Since there is no perfectly tuned organ in the world, the Sonus Paradisi sample sets are equipped with a sophisticated automatic detuning function. This results in a "chorus" effect which gives real feel to the organ. If you feel that the virtual organ is too much out of tune to your taste, lower the random detuning value in the General options of Hauptwerk.

Beating ranks

If there is a beating rank present called also a "celest" rank, you will find a "detune" slider on the Sonus Paradisi voicing tab corresponding to that stop. Sometimes, also other stops have this slider to allow for deliberate mistuning of that particular stop. You can achieve further "chorus" effect, or Italian "Voce umana" effect in this way. The second Flautat of the St. Agusti sample set of Palma is a typical example where you can meet this feature. Also, this slider can be used to lessen or to extinguish any beating of the originally beating stop.
In the Sonus Paradisi design, the detune slider has 72 steps (36 up, 36 down, middle 0), each corresponding to 0.2 cents. So, the pitch of each pipe (the cause of the beating) in the rank can be adjusted approximatelly in the range of -7 to +7 cents. However, the middle 0 value does not mean no beating, but it means the default beating which is set to correspond to the beating of the stop original instrument. In this case, the beat cancellation (no beating level) can still be fine tuned by ear by dragging the detune slider up or down. In addition to mouse dragging, the slider may be controlled also by hardware MIDI continuous controllers.

Proprietary tuning charts

Practically, every historical organ has its proprietary tuning. Not only the temperament changes (various kinds of modified meantone tunings for the oldest organs, various kinds of tempered or well-temepered temperaments for more recent ones) but also the absolute height of the base pitch changes. Tthe organs are likely to be tuned higher than "normal" pitch or considerably lower than the current "concert" pitch set to a = 440 Hz. Most Sonus Paradisi virtual organs have proprietary tuning charts which are installed together with the sample set. You will find new entries among the Temperaments in your Hauptwerk Temperament menu. Although you can combine any temperament with any sample set, it is recommended to use the proprietary tuning charts with the corresponding sample sets, i.e. St. Maximin tuning chart with the St. Maximin sample set, Santanyi tuning chart with the Santanyi sample set and so on.

Velocity sensitivity

Some musical instruments are capable of the key velocity sensitivity. An example of such an instrument is a piano. The stronger or (to speak in MIDI terms) the quicker you press the key, the louder the instrument sounds. This is not the case of organs, since the strength of the pressing the key has no effect on the loudness of the resulting tone. However, in the case of the organs with the traditional wooden tracker, the velocity with which the key is pressed makes a difference. The pallet under the pipe is opened either quickly - abruptly - which makes the pipe to speak very promptly, usually resulting in an expressive "chiff" which is very prominent and admired especially on the historical organs. On the other hand, if you press the key gently (slowly), the pallet opens slowly as well, which results in less "chiffy" tone. Also, the pitch of the pipe starts too low if the key is pressed extremely gently, because initially the pallet opens only partially, letting small amount of air to flow into the pipe, giving lower tone for the first milliseconds. This natural phenomena can be reproduced faithfully in Hauptwerk using MIDI velocity sensitivity feature of your keyboard. While the first effect (less chiffy tone) of slow pallet opening is nice since the pipe speaks differently each time you press the key with a different velocity, the second described effect is generally unwanted, since the sound is "pitch bend" like, "hammondish", not very nice and is to be avoided. Therefore, the Sonus Paradisi sample sets are designed so, that only the first described effect is supported. The slower you press the key, the less chiff you will get. The second effect, although natural, has been deliberatelly suppressed not to disturb the performance. However, if your physical keyboard is not equipped with velocity sensitivity, be sure to SWITCH THE VELOCITY SENSITIVITY OFF in Hauptwerk Organ settings!!!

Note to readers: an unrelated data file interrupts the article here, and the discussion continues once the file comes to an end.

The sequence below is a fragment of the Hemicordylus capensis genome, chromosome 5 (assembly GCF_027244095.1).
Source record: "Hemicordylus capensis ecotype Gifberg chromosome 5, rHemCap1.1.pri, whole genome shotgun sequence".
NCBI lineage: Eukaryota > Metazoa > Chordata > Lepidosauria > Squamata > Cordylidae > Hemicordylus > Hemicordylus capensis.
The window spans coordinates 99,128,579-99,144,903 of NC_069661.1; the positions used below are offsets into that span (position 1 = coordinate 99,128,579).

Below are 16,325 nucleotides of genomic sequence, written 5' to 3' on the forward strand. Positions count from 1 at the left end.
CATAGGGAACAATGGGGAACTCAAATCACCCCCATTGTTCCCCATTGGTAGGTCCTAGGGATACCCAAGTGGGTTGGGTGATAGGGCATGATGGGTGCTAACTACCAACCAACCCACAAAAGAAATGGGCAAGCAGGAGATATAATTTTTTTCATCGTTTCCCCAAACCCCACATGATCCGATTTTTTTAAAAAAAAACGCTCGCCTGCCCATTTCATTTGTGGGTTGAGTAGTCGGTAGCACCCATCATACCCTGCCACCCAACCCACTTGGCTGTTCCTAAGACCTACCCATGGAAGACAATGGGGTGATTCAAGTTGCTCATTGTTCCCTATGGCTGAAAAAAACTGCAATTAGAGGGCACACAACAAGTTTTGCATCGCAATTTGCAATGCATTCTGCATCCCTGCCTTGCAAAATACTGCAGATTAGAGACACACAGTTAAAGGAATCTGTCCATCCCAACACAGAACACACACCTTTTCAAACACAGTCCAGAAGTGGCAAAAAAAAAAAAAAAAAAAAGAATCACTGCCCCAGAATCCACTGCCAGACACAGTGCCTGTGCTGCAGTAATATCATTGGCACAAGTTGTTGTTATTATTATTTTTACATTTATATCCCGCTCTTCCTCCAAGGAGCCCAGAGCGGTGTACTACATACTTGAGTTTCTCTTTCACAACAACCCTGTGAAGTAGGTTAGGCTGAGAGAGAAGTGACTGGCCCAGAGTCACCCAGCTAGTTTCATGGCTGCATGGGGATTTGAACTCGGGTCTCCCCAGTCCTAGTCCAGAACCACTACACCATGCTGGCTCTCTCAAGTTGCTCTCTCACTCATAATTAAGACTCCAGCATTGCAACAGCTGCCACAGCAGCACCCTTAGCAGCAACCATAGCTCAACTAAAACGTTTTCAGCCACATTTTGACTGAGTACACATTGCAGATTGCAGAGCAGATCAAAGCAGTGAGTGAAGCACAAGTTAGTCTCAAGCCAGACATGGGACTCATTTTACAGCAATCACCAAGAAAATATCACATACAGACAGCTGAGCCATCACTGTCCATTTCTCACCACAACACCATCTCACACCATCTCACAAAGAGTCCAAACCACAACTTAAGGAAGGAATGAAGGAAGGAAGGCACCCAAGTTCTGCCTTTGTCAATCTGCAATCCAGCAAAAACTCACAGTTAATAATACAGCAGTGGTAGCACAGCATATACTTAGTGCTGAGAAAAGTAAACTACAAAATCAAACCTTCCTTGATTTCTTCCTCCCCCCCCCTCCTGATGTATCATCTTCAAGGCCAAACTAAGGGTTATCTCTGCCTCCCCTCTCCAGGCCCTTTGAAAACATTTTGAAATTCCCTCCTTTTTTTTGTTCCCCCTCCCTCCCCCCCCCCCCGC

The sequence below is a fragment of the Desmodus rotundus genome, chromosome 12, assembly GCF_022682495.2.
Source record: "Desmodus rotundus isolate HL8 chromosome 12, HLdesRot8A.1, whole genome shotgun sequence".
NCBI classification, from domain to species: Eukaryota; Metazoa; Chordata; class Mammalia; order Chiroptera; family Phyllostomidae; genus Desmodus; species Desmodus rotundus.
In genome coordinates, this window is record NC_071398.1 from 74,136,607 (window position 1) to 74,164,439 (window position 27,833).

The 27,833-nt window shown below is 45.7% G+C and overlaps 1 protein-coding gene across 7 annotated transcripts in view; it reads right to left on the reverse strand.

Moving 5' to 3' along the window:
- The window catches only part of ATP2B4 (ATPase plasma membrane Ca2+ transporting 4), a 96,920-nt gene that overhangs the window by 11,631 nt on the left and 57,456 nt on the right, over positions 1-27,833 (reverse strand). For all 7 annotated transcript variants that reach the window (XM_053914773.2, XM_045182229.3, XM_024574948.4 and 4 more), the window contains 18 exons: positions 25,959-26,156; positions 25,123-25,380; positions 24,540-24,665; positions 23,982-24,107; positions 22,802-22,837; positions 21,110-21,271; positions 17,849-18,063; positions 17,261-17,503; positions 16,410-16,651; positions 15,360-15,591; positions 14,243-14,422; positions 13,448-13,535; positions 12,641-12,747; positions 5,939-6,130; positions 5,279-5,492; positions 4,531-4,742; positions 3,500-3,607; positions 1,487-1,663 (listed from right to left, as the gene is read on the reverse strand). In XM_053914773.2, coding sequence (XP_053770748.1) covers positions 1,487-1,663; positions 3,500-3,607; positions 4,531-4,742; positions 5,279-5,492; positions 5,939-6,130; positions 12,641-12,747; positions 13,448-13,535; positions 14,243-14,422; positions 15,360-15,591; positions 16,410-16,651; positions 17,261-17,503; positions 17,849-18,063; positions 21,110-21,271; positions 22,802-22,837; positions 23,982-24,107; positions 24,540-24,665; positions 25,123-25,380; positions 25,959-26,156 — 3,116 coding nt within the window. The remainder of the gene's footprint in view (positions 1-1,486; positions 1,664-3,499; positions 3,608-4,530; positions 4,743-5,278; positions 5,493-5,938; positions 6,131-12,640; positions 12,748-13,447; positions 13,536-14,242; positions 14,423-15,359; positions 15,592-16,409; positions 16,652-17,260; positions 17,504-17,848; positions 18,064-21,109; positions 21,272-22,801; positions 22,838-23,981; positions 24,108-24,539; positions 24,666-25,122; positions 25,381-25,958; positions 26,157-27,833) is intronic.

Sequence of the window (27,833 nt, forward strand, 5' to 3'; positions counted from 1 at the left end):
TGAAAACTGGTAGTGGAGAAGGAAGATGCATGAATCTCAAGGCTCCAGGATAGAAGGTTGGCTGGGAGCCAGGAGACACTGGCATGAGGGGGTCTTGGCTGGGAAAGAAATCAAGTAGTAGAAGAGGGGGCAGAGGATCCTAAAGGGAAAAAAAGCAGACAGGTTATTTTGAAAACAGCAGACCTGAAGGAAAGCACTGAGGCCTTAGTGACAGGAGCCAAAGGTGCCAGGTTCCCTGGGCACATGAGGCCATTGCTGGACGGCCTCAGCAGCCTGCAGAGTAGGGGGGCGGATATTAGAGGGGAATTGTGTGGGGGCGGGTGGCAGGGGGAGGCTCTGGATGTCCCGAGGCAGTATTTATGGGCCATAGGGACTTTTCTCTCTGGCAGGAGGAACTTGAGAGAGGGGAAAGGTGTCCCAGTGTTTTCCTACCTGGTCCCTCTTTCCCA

Requirements:

The demands on the PC used to run Hauptwerk is described in the description of individual sample sets. Please, see the dedicated web pages for that. Also, follow the instructions given by the author of Hauptwerk. In addition, if you want to perform live, you will need a MIDI capable keyboard and perhaps even PedalBoard. The MIDI OUT of these keyboards has to be directed to the computer MIDI IN (game) port with a special cable. Then you can perform music live. By redirecting the midi note on/off messages of a certain channel to Hauptwerk you may even remotely controll the drawstops and other mechanisms of Hauptwerk.